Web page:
Forecasters come up trumps but BT in lead

Don't say we didn't warn you.

Don't say we didn't warn you. This time last year, our economic survey forecast that Australia would grow more slowly in 2012-13 than the government said.

The panel predicted that unemployment would rise to 5.5 per cent. It forecast that our terms of trade would plunge.

It forecast that the dollar would fall, but the sharemarket would rise. It forecast two of the Reserve Bank's three interest rate cuts.

It wasn't a bad set of forecasts, was it? A big pat on the back for our panel, who had a very good year.

The budget forecast growth in 2012-13 to be 3.25 per cent. Our panel was more conservative, going for 2.9 per cent. On figures published for the first three quarters, that was spot on.

Many of our forecasters were very close; it's too early to tell who wins gold.

The panel itself wins the gold medal for forecasting that unemployment would climb to 5.5 per cent by June and that underlying inflation would remain at 2.4 per cent despite the carbon tax.

Andrew Hanlan from Westpac, Burchell Wilson from ACCI and retired Treasury official Des Moore had the best crystal balls on interest rates, tipping three rate cuts in 2012-13.

One thing the panel got wrong was business investment. Most went with the budget forecast that the boom would steam on, with business investment rising 12.5 per cent. But two saw it ending: Andrew Boak of Goldman Sachs, who tipped year-average growth of just 6.9 per cent, and Master Builders Australia economist Peter Jones, who tipped 7.5 per cent. The Goldman Sachs team wins that gold medal, but Jones picks up another for his bullseye tip that housing investment would rise just 0.5 per cent. Just as well he works for the MBA.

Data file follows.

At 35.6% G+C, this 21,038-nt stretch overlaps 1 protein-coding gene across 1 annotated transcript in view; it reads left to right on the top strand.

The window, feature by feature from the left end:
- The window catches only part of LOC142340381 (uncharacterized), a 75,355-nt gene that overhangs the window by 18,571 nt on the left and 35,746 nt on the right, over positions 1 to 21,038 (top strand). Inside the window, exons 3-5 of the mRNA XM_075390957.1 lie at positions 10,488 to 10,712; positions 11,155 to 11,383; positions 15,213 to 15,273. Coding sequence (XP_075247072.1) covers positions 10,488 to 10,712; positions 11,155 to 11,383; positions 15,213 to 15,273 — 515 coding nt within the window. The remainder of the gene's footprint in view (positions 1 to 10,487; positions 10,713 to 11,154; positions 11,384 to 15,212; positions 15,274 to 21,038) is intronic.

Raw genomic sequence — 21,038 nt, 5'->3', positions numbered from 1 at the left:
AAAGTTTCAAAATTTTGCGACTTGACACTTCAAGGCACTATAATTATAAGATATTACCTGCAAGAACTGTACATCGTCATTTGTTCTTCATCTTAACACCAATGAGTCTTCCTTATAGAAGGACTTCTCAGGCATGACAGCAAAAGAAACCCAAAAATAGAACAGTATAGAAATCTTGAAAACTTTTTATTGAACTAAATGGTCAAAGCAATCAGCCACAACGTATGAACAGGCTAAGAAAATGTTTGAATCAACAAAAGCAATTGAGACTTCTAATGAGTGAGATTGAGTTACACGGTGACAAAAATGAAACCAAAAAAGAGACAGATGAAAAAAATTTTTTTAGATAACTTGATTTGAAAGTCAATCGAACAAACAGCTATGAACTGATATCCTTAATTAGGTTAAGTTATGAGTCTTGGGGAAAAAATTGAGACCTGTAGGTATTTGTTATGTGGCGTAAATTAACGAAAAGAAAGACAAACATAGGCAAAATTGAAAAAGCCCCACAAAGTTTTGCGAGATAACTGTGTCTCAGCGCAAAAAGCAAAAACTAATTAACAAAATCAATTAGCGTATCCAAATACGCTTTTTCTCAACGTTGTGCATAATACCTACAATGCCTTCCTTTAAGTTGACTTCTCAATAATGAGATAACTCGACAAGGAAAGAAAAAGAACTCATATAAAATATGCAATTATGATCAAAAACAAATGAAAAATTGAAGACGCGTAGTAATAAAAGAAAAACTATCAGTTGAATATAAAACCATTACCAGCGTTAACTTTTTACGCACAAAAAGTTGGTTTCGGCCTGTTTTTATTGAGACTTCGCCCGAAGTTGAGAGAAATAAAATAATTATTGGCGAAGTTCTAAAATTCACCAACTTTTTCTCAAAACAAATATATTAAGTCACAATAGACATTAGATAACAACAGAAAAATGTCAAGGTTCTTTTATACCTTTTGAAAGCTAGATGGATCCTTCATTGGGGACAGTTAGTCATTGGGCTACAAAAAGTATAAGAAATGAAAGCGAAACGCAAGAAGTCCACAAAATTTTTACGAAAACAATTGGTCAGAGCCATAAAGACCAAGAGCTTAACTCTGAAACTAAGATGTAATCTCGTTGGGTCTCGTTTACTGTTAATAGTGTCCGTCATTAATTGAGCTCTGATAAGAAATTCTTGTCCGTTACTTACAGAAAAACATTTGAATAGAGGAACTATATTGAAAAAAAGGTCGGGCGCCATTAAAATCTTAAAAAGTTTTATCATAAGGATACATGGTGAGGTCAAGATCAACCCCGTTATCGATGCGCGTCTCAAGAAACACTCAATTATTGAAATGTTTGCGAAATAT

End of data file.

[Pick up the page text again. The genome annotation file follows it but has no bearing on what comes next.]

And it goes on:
The blowout in the budget from small surplus to big deficit took most of our market economists by surprise, but not Tom Kennedy of JPMorgan, who tipped a $15 billion deficit. But he was pipped by university economists Neville Norman (Melbourne) and Jakob Madsen (Monash) who split the gold, forecasting deficits of $18 billion and $20 billion, respectively.

The most stunning forecasting effort, however, came when BT economist and wit Chris Caton sat down to tip the markets.

Caton picked the S&P/ASX 200 Index to climb from 4095 to 4750 (it closed at 4803), the S&P500 to rise almost as fast to 1550 (it hit 1606) and the FTSE100 to jump to 6150 (it reached 6215).

Chris, we wish we could afford to pay you, but we trust you made a moolah by backing your own tips. From Fairfax Media, we award you our Palme d'Or as forecaster of the year

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